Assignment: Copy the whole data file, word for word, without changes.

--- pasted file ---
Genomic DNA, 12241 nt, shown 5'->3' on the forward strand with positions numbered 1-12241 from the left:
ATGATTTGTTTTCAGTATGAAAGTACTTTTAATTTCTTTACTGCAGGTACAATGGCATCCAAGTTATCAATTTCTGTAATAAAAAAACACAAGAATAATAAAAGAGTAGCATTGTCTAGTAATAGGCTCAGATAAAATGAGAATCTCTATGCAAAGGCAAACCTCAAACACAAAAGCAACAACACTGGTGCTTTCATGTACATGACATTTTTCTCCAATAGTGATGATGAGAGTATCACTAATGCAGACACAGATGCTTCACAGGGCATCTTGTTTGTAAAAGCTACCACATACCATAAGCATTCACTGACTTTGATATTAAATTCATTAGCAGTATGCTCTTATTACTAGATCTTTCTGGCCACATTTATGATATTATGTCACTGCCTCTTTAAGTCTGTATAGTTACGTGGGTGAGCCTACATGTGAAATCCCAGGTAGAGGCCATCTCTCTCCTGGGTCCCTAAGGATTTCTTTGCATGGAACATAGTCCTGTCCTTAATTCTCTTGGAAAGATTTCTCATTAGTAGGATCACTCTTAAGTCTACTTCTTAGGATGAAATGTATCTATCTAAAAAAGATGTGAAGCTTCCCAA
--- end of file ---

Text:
Genomic DNA, 12241 nt, shown 5'->3' on the forward strand with positions numbered 1-12241 from the left:
ATGATTTGTTTTCAGTATGAAAGTACTTTTAATTTCTTTACTGCAGGTACAATGGCATCCAAGTTATCAATTTCTGTAATAAAAAAACACAAGAATAATAAAAGAGTAGCATTGTCTAGTAATAGGCTCAGATAAAATGAGAATCTCTATGCAAAGGCAAACCTCAAACACAAAAGCAACAACACTGGTGCTTTCATGTACATGACATTTTTCTCCAATAGTGATGATGAGAGTATCACTAATGCAGACACAGATGCTTCACAGGGCATCTTGTTTGTAAAAGCTACCACATACCATAAGCATTCACTGACTTTGATATTAAATTCATTAGCAGTATGCTCTTATTACTAGATCTTTCTGGCCACATTTATGATATTATGTCACTGCCTCTTTAAGTCTGTATAGTTACGTGGGTGAGCCTACATGTGAAATCCCAGGTAGAGGCCATCTCTCTCCTGGGTCCCTAAGGATTTCTTTGCATGGAACATAGTCCTGTCCTTAATTCTCTTGGAAAGATTTCTCATTAGTAGGATCACTCTTAAGTCTACTTCTTAGGATGAAATGTATCTATCTAAAAAAGATGTGAAGCTTCCCAA